Councilman Somers, escorted by property owner Ginger Mullendore, strolls up the road to meet us...a half hour late…bad accident on Highway 2. Dave is soft-spoken, a good listener.Surveyor graffiti The fact he’s not wearing a tie and arrives on foot instead of rolling up in an “XMT” County vehicle puts us at ease. Dave is here to address a constituent’s concern, to assess the issue up close and personal. The meeting, necessarily, is one-sided: Somers is here to listen, gather information, and see what he can—if anything-- do to help. Kevin has done his research, asks pertinent questions he’d like answered, issues he’d like explained. Of paramount concern is the County’s right-of-way. Kevin believes it’s twenty feet from centerline; County claims thirty feet. Dave says rights-of-way vary, from twenty to thirty feet depending on the locale. He’ll check it out and asks if the County has contacted Ginger about buying the property the project would claim (they haven’t). new right-of-wayNext question: average daily traffic (ADT). Kevin claims the ADT figures are too high, would like to know where the counters were placed and the dates. If the bridge replacement was safety driven, The Ripple wanted to know if structure integrity was the County’s concern or was it the issue of a blind corner at the north bridge approach? (Seems a misuse of funds If the latter is the case: only one accident has occurred in the vicinity, back in 2007…and that incident south of the bridge.) Somers shared that the County is moving forward to replace its wooden bridges (#155 was built in the 1930’s). Kevin asks a funding question: to qualify for Federal funding (the current administration has allocated funds for states to repair/replace failing highway infrastructure) are there certain parameters to which states must adhere before federal funding is forthcoming? In cases involving federal funds, Somers believed states and counties had to share project costs and match funding. The price of the project? 4.4 million dollars. I tell Dave if St. Patrick’s Cathedral in New York City could be renovated for 3 million, it seems that Bridge 155 could be totally refurbished for far less than the 4 million price tag of a replacement—and the Olsons could keep their cottage and not have their lives turned upside down.

We pointed to the “Salmon Crossing” sign at the south end of the bridge, another point Kevin discussed with the County engineers. Their response: “Oh, we mitigate those issues all the time.” If County engineers are so adept at mitigation, we wondered, why couldn’t they “mitigate” the new bridge corridor to the east instead of the west? That way no homes or structures would be impacted by the project.Sufficient for the Valley Or repair the undercarriage of #155, which, by the way, engineers have determined currently can support forty tons safely. (Furthermore, The Ripple asks, if the County is so concerned about safety along the Tualco Road corridor, why don’t they “mitigate” the sharp curves at and east of Swiss Hall; both corners are debris fields because of frequent accidents on those two corners…and how about mitigating the excessive speed along the aptly named Tualco Valley Speedway?)new bridge approach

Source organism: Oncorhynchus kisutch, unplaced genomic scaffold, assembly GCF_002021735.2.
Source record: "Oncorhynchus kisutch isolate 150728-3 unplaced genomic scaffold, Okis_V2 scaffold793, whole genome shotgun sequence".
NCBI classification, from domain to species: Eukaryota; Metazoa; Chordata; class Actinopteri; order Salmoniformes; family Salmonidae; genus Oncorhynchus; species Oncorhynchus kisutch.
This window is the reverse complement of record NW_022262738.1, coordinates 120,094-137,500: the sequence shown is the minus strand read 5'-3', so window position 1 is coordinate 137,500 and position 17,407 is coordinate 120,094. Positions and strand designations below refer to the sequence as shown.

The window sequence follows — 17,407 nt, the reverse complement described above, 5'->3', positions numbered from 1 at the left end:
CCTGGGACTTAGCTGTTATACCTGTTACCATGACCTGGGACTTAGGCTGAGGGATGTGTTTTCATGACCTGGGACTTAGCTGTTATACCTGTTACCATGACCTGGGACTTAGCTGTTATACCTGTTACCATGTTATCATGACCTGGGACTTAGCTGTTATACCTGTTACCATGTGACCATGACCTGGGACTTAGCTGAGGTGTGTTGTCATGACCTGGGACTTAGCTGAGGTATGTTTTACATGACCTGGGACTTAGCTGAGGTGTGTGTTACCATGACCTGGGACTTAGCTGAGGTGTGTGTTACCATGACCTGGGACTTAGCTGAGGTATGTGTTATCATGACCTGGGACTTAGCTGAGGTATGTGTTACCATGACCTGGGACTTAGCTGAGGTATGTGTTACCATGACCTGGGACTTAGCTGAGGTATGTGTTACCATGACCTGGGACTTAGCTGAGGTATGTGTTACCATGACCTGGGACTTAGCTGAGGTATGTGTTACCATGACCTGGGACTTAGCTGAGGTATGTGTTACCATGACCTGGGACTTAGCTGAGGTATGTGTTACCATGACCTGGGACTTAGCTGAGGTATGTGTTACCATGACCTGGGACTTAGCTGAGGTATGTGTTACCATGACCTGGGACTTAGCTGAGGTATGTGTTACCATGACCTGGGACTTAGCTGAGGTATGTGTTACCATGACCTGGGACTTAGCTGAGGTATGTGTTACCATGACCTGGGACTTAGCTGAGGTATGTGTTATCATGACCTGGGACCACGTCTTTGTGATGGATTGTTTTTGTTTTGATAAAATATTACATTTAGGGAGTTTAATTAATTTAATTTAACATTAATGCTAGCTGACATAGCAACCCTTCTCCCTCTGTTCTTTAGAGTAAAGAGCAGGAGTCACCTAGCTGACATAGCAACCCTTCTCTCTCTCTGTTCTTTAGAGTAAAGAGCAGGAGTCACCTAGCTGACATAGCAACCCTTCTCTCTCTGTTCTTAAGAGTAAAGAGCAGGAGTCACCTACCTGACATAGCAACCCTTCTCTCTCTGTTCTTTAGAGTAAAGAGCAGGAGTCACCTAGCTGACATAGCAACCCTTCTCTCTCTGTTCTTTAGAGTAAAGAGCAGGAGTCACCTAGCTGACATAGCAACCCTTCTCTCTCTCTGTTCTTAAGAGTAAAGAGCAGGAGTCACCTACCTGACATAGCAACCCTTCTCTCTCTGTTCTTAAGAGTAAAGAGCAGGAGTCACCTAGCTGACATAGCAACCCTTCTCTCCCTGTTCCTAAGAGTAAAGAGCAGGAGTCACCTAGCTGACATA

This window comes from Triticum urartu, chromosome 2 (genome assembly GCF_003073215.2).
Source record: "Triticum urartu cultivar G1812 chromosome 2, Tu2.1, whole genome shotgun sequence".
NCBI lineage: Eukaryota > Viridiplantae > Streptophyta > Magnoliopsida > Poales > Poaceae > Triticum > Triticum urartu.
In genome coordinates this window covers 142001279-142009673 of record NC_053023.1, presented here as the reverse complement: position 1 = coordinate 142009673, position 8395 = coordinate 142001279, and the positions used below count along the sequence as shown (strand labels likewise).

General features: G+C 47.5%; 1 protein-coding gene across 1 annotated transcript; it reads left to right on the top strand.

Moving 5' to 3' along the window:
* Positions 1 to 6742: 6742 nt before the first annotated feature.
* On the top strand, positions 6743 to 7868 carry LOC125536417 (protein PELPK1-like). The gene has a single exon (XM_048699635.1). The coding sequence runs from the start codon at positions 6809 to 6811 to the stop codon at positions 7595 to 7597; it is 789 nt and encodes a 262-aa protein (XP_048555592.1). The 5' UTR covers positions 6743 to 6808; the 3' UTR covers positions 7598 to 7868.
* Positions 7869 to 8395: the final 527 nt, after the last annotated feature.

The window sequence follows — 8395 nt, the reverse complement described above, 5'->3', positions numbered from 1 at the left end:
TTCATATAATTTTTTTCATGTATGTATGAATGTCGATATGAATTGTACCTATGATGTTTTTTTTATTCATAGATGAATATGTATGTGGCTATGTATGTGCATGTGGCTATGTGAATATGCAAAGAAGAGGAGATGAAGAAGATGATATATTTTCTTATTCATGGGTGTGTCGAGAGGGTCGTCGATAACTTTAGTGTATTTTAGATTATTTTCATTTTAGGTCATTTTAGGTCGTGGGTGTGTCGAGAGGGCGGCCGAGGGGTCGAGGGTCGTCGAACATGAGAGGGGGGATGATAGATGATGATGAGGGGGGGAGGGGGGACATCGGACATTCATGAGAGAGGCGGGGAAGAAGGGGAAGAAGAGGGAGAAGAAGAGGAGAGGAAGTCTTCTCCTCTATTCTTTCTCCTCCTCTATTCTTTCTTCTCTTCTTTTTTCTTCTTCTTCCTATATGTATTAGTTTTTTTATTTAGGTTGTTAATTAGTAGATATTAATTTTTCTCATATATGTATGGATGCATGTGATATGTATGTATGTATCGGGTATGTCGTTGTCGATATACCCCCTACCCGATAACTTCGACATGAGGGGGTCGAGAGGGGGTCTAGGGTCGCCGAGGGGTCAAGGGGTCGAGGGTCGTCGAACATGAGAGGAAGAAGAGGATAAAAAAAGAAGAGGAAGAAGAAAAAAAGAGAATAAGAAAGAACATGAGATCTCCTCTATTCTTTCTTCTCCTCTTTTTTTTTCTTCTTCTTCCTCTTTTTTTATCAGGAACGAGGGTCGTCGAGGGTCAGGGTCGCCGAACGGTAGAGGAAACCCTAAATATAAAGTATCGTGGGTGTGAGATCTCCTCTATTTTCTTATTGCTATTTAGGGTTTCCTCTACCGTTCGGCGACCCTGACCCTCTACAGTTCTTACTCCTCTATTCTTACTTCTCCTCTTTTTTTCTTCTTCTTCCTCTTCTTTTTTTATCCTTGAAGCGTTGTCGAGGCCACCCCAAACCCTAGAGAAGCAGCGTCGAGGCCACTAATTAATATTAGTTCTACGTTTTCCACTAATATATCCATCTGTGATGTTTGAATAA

So for now we wait for feedback from Councilman Somers. But those stakes in Kevin’s front yard mean the bridge project is on the move; those stakes at this juncture mean the Olson family will be forced to relocate in the near future; those stakes mean adding an additional quarter mile of straightaway which will most certainly do nothing to “mitigate” speeding along that stretch of Tualco. I think about the elderly lady in Ballard who refused to sell her little house to developers…but she was dealing with the private sector, not a government agency with eminent domain their trump card. Understandably so, Kevin is mounting a petition drive to protest the project. Gladys and I most certainly will sign…but meanwhile we wait….